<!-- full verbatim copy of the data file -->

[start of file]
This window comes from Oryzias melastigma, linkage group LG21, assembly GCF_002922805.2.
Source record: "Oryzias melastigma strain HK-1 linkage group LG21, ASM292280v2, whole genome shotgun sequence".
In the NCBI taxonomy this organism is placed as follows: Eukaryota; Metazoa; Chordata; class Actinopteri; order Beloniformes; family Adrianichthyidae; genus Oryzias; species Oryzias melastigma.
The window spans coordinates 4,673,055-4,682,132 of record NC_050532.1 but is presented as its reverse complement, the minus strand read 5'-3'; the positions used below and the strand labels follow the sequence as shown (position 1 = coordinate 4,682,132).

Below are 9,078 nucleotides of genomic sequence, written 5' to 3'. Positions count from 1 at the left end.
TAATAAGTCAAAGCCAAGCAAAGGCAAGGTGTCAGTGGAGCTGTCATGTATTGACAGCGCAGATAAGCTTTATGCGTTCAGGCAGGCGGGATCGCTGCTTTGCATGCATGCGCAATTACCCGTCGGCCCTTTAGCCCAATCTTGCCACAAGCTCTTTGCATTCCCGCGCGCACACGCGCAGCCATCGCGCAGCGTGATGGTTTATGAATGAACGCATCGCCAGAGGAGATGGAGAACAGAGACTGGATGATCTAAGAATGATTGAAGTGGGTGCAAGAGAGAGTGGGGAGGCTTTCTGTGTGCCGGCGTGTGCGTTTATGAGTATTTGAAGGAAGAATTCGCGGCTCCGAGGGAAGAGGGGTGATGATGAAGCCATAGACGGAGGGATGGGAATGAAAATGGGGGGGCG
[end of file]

This window comes from Oryzias melastigma, linkage group LG21, assembly GCF_002922805.2.
Source record: "Oryzias melastigma strain HK-1 linkage group LG21, ASM292280v2, whole genome shotgun sequence".
In the NCBI taxonomy this organism is placed as follows: Eukaryota; Metazoa; Chordata; class Actinopteri; order Beloniformes; family Adrianichthyidae; genus Oryzias; species Oryzias melastigma.
The window spans coordinates 4,673,055-4,682,132 of record NC_050532.1 but is presented as its reverse complement, the minus strand read 5'-3'; the positions used below and the strand labels follow the sequence as shown (position 1 = coordinate 4,682,132).

Below are 9,078 nucleotides of genomic sequence, written 5' to 3'. Positions count from 1 at the left end.
TAATAAGTCAAAGCCAAGCAAAGGCAAGGTGTCAGTGGAGCTGTCATGTATTGACAGCGCAGATAAGCTTTATGCGTTCAGGCAGGCGGGATCGCTGCTTTGCATGCATGCGCAATTACCCGTCGGCCCTTTAGCCCAATCTTGCCACAAGCTCTTTGCATTCCCGCGCGCACACGCGCAGCCATCGCGCAGCGTGATGGTTTATGAATGAACGCATCGCCAGAGGAGATGGAGAACAGAGACTGGATGATCTAAGAATGATTGAAGTGGGTGCAAGAGAGAGTGGGGAGGCTTTCTGTGTGCCGGCGTGTGCGTTTATGAGTATTTGAAGGAAGAATTCGCGGCTCCGAGGGAAGAGGGGTGATGATGAAGCCATAGACGGAGGGATGGGAATGAAAATGGGGGGGCG